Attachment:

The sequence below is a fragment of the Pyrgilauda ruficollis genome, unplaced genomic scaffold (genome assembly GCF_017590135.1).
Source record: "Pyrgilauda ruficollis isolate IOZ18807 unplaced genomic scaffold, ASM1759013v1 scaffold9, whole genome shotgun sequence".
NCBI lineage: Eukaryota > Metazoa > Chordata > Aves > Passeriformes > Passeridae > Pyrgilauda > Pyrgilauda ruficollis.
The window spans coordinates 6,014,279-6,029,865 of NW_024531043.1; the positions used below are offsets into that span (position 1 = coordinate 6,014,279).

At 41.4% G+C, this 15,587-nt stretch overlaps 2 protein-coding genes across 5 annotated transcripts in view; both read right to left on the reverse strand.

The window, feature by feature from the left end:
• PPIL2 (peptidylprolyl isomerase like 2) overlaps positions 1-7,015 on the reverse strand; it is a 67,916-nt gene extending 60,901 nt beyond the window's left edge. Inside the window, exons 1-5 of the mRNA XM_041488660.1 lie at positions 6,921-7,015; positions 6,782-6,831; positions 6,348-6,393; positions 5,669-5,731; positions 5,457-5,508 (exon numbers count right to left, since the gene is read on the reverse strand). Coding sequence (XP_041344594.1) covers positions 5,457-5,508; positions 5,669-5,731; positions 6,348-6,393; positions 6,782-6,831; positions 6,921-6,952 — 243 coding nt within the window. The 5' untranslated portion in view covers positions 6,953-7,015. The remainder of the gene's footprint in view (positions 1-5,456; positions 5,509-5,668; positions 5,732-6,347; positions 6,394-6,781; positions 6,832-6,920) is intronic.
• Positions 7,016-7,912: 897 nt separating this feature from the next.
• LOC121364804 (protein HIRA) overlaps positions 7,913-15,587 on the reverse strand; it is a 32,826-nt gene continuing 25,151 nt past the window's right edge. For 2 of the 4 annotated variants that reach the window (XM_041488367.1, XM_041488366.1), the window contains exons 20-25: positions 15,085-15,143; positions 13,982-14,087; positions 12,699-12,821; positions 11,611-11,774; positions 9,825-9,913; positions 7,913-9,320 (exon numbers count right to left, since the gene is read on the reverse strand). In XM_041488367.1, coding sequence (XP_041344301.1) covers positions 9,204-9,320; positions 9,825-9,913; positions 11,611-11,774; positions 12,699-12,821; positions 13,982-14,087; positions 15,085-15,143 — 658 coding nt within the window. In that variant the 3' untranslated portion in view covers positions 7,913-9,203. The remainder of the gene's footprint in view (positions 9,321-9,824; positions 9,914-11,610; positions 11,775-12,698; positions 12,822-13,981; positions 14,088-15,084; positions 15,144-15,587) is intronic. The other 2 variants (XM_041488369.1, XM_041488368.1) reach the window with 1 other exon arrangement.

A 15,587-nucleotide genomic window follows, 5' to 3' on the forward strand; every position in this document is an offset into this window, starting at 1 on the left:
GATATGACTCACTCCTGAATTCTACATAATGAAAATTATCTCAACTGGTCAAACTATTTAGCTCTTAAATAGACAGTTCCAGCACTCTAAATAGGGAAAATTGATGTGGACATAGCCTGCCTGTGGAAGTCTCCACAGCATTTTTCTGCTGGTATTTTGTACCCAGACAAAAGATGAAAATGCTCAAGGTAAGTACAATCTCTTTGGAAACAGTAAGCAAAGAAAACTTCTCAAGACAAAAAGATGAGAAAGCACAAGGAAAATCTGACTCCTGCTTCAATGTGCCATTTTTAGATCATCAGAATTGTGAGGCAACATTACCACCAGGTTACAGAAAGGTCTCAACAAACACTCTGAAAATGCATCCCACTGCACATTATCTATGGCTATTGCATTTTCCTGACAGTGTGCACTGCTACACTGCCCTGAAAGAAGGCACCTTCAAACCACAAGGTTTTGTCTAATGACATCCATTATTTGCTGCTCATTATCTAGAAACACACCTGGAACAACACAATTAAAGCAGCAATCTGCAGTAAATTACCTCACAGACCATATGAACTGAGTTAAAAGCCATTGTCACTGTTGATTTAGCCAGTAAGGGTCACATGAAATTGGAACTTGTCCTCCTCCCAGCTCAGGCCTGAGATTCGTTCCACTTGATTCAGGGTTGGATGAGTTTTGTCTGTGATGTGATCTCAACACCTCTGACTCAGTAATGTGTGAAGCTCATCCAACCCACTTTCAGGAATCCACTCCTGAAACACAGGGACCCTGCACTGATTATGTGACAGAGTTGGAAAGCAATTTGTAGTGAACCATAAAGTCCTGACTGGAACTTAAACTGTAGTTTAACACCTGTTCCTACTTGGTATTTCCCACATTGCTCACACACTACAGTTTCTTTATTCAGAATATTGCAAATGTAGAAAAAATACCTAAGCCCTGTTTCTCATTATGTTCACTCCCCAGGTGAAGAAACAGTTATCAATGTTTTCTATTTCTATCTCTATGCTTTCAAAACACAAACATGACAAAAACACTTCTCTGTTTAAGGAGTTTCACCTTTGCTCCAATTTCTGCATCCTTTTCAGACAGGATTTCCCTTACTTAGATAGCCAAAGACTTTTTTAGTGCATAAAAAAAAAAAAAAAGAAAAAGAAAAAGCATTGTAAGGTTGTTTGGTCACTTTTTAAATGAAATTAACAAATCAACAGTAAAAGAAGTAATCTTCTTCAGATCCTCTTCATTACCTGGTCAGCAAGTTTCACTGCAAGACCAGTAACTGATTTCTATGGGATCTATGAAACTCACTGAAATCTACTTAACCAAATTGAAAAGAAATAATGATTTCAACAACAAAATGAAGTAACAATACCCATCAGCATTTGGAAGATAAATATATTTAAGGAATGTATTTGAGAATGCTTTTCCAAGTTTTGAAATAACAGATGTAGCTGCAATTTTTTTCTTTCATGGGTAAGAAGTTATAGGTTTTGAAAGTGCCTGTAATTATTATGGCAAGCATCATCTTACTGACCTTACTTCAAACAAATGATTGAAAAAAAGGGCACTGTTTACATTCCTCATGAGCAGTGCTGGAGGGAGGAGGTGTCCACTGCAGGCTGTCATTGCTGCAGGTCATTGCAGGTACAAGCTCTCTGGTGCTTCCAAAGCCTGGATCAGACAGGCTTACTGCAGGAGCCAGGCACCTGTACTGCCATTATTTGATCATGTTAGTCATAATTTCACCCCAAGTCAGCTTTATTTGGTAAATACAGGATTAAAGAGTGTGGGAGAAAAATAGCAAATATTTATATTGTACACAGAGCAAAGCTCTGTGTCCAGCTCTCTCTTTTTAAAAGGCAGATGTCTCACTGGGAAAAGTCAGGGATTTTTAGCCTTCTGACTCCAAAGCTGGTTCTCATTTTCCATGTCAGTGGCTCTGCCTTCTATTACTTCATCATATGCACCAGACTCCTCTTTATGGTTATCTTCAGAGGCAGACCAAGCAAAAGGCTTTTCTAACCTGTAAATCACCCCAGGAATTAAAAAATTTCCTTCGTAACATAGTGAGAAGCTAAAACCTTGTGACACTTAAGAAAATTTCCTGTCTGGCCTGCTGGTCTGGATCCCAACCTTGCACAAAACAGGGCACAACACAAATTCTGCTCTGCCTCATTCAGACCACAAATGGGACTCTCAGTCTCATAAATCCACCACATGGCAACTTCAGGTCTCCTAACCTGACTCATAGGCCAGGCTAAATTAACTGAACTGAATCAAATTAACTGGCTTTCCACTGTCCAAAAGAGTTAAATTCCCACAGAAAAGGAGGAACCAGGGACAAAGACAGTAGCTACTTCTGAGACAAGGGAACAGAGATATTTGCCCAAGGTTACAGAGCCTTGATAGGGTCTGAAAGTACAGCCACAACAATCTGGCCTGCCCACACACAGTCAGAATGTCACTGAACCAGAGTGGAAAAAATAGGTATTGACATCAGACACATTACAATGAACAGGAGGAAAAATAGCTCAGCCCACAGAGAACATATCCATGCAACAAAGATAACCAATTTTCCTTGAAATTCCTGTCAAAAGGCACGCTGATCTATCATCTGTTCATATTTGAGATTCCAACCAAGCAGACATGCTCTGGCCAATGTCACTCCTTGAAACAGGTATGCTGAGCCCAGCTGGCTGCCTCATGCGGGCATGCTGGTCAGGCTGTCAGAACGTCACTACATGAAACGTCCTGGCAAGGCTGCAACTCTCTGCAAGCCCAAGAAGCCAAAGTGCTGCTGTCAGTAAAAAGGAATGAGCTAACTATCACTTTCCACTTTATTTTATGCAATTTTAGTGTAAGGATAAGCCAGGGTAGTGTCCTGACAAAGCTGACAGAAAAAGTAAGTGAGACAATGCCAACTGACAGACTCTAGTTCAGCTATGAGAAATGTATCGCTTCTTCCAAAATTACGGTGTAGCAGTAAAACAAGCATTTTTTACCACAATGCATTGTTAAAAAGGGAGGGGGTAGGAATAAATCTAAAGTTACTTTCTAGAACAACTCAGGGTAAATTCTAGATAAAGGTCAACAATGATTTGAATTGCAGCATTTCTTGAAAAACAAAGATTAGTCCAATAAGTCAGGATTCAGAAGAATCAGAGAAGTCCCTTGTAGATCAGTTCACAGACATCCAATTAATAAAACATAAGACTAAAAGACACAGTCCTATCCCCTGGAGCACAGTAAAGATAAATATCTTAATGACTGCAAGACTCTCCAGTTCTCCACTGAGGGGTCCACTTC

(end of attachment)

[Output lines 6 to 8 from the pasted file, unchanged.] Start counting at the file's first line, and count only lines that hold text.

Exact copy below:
The window, feature by feature from the left end:
• PPIL2 (peptidylprolyl isomerase like 2) overlaps positions 1-7,015 on the reverse strand; it is a 67,916-nt gene extending 60,901 nt beyond the window's left edge. Inside the window, exons 1-5 of the mRNA XM_041488660.1 lie at positions 6,921-7,015; positions 6,782-6,831; positions 6,348-6,393; positions 5,669-5,731; positions 5,457-5,508 (exon numbers count right to left, since the gene is read on the reverse strand). Coding sequence (XP_041344594.1) covers positions 5,457-5,508; positions 5,669-5,731; positions 6,348-6,393; positions 6,782-6,831; positions 6,921-6,952 — 243 coding nt within the window. The 5' untranslated portion in view covers positions 6,953-7,015. The remainder of the gene's footprint in view (positions 1-5,456; positions 5,509-5,668; positions 5,732-6,347; positions 6,394-6,781; positions 6,832-6,920) is intronic.
• Positions 7,016-7,912: 897 nt separating this feature from the next.